The 2017 film “Bitter Harvest” would not, by many definitions, be considered a success.
“It’s a bad sign when even the prayers in this movie are crappy,” observed one reviewer, who contributed to the film’s 15 percent critic rating on Rotten Tomatoes.
It pulled in less than $600,000 in the United States. But that did not mean it did not still have moneymaking potential abroad. All investors needed to do was help buy the rights to distribute it and a number of other films in Latin America, Africa and New Zealand. Major distribution deals with HBO and Netflix were on the cusp of being formalized, they were told. Once those fell into place, the investors would get returns of at least 35 percent.
That is the essence of what the Securities and Exchange Commission and federal prosecutors are calling a Ponzi scheme run by Zachary J. Horwitz, a not particularly famous actor with a rather extravagant home. Mr. Horwitz, who went by the stage name Zach Avery, was arrested on Tuesday on wire fraud charges. He is accused of defrauding investors of at least $227 million and fabricating his company’s business relationship with HBO and Netflix.
“We allege that Horwitz promised extremely high returns and made them seem plausible by invoking the names of two well-known entertainment companies and fabricating documents,” Michele Wein Layne, director of the S.E.C.’s Los Angeles regional office, said in a news release on Tuesday.
Prosecutors said that correspondence Mr. Horwitz had forwarded to clients, which featured HBO and Netflix email addresses, was as fictitious as the subject matter of his most recent film, the horror movie “The Devil Below” (Rotten Tomatoes critic score: 0 percent). Mr. Horwitz did not star in any of the 50 or so films he promised could make investors millions, according to Thom Mrozek, a spokesman for the U.S. Attorney’s Office in Los Angeles.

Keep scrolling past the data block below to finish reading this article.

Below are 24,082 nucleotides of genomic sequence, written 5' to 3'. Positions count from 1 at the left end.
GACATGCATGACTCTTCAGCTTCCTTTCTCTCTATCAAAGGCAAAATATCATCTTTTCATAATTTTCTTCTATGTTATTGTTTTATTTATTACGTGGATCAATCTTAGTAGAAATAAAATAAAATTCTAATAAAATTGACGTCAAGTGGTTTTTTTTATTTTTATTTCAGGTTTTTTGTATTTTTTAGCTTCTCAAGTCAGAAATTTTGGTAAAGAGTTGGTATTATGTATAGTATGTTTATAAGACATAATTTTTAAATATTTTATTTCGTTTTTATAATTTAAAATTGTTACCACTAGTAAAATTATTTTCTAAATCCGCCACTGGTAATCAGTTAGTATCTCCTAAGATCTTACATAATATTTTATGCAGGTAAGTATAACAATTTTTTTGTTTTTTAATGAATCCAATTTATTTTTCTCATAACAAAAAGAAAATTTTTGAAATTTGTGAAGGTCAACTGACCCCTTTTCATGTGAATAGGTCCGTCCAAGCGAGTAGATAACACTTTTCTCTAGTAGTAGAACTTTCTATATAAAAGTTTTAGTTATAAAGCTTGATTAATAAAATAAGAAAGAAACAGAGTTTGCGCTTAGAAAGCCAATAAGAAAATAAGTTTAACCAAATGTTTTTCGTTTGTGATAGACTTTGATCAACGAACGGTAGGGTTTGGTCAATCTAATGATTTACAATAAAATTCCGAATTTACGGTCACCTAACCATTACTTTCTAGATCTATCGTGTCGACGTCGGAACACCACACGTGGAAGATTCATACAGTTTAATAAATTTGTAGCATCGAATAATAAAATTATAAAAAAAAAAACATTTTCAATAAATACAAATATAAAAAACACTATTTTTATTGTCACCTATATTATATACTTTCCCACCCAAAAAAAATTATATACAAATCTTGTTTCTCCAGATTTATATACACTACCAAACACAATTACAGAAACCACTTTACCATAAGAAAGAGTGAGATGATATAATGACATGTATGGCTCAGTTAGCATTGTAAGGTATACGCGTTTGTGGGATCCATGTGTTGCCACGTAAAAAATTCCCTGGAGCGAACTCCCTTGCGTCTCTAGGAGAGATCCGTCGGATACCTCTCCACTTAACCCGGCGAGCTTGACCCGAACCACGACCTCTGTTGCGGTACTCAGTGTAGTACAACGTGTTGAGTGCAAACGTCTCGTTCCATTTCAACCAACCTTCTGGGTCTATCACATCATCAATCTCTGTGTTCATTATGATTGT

Mr. Horwitz was in jail on Wednesday, Mr. Mrozek said. Attempts to reach other employees of One in a Million Productions, whose website features the tag line “When Odds Are One in a Million. Be That One,” were unsuccessful. (Later Wednesday afternoon, the site had been taken down.)
Mr. Horwitz’s lawyer, Anthony Pacheco, did not respond to a request for comment.
The Ponzi scheme began to unravel when an investor wanted money refunded in 2019 and could not get it, Mr. Mrozek said.
For several years, 1inMM — as the company styles its name — found ways to pay investors, according to the S.E.C. Court documents do not list all of the films investors thought they had helped buy rights to, but the complaint features an image from 1inMM’s “library”; the 1989 Jean-Claude Van Damme movie “The Kickboxer” and the 2013 romantic comedy “The Spectacular Now” are included.
The way that money can be made in the movie distribution world is to say, “I’ll give you $100,000 for Latin America rights,” for example, Mr. Mrozek said, adding, “I go to HBO or whomever and say, ‘Give me $200,000 to show the movie.’”
It’s possible that the company did succeed in buying international distribution rights to a handful of films or even that it started with good intentions, Mr. Mrozek said. But what it did not have was the relationship with HBO and Netflix that Mr. Horwitz told investors it did. It was that relationship that he said essentially guaranteed them returns of 35 percent or more within six months or a year.
“I believed that if HBO was involved, my investment was safe,” one investor told the S.E.C.
At first, Mr. Horwitz was able to follow through on his promises. In typical Ponzi scheme fashion, earlier investors got money from newer investors, Mr. Mrozek said. His clients could go on believing that investing in viewings of “The Kickboxer” in New Zealand and Latin America was smart.
But at some point, there wasn’t enough money flowing in to maintain the illusion — even with the help of the Johnny Walker Blue Label scotch Mr. Horwitz sent to principals, according to F.B.I. agent John Verrastro, who outlined the scheme in a complaint. Mr. Horwitz was also inappropriately using investor funds on a $5.7 million home and $700,000 in fees for a celebrity interior designer, according to the S.E.C.
Since December 2019, 1inMM has defaulted on more than 160 payments, according to court documents. One investor in Chicago, who was owed more than $160 million in principal and $59 million in profits, wanted his returns and could not get them, Mr. Mrozek said. That investor contacted the authorities.